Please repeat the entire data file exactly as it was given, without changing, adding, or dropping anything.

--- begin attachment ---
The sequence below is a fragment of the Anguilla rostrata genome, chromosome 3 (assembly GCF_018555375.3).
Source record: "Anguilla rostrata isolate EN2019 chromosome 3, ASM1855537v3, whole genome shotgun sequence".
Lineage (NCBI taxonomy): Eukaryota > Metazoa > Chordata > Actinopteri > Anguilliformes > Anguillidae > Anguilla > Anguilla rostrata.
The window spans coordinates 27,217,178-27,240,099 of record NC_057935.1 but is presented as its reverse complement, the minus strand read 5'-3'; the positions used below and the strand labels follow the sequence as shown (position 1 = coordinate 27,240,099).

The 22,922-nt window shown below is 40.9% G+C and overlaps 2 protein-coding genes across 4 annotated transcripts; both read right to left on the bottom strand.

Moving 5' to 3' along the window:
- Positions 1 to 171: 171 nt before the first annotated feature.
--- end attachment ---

The sequence below is a fragment of the Anguilla rostrata genome, chromosome 3 (assembly GCF_018555375.3).
Source record: "Anguilla rostrata isolate EN2019 chromosome 3, ASM1855537v3, whole genome shotgun sequence".
Lineage (NCBI taxonomy): Eukaryota > Metazoa > Chordata > Actinopteri > Anguilliformes > Anguillidae > Anguilla > Anguilla rostrata.
The window spans coordinates 27,217,178-27,240,099 of record NC_057935.1 but is presented as its reverse complement, the minus strand read 5'-3'; the positions used below and the strand labels follow the sequence as shown (position 1 = coordinate 27,240,099).

The 22,922-nt window shown below is 40.9% G+C and overlaps 2 protein-coding genes across 4 annotated transcripts; both read right to left on the bottom strand.

Moving 5' to 3' along the window:
- Positions 1 to 171: 171 nt before the first annotated feature.